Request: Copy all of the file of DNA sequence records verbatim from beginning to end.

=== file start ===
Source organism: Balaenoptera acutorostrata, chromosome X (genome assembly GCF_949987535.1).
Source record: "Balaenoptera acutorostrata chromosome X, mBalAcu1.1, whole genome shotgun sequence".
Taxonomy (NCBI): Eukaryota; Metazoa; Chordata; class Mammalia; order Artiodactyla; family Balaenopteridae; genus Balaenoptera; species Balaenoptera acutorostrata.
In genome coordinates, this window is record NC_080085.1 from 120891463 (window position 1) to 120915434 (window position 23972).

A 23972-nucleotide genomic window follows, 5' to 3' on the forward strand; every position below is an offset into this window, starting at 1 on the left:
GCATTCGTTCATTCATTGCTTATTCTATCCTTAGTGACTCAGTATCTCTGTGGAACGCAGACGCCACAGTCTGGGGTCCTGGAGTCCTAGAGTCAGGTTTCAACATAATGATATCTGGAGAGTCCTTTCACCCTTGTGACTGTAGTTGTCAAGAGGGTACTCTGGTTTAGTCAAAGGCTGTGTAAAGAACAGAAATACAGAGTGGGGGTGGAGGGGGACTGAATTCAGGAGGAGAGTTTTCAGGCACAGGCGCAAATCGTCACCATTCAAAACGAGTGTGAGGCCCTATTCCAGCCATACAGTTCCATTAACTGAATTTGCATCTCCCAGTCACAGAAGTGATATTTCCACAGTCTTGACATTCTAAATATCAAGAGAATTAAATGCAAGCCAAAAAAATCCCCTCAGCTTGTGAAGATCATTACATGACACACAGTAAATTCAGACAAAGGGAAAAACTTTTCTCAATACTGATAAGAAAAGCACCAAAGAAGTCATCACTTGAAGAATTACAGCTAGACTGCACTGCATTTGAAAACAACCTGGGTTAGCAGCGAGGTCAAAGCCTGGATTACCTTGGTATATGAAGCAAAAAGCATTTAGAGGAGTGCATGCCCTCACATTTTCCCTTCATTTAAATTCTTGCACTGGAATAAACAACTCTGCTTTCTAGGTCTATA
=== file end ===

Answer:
Source organism: Balaenoptera acutorostrata, chromosome X (genome assembly GCF_949987535.1).
Source record: "Balaenoptera acutorostrata chromosome X, mBalAcu1.1, whole genome shotgun sequence".
Taxonomy (NCBI): Eukaryota; Metazoa; Chordata; class Mammalia; order Artiodactyla; family Balaenopteridae; genus Balaenoptera; species Balaenoptera acutorostrata.
In genome coordinates, this window is record NC_080085.1 from 120891463 (window position 1) to 120915434 (window position 23972).

A 23972-nucleotide genomic window follows, 5' to 3' on the forward strand; every position below is an offset into this window, starting at 1 on the left:
GCATTCGTTCATTCATTGCTTATTCTATCCTTAGTGACTCAGTATCTCTGTGGAACGCAGACGCCACAGTCTGGGGTCCTGGAGTCCTAGAGTCAGGTTTCAACATAATGATATCTGGAGAGTCCTTTCACCCTTGTGACTGTAGTTGTCAAGAGGGTACTCTGGTTTAGTCAAAGGCTGTGTAAAGAACAGAAATACAGAGTGGGGGTGGAGGGGGACTGAATTCAGGAGGAGAGTTTTCAGGCACAGGCGCAAATCGTCACCATTCAAAACGAGTGTGAGGCCCTATTCCAGCCATACAGTTCCATTAACTGAATTTGCATCTCCCAGTCACAGAAGTGATATTTCCACAGTCTTGACATTCTAAATATCAAGAGAATTAAATGCAAGCCAAAAAAATCCCCTCAGCTTGTGAAGATCATTACATGACACACAGTAAATTCAGACAAAGGGAAAAACTTTTCTCAATACTGATAAGAAAAGCACCAAAGAAGTCATCACTTGAAGAATTACAGCTAGACTGCACTGCATTTGAAAACAACCTGGGTTAGCAGCGAGGTCAAAGCCTGGATTACCTTGGTATATGAAGCAAAAAGCATTTAGAGGAGTGCATGCCCTCACATTTTCCCTTCATTTAAATTCTTGCACTGGAATAAACAACTCTGCTTTCTAGGTCTATA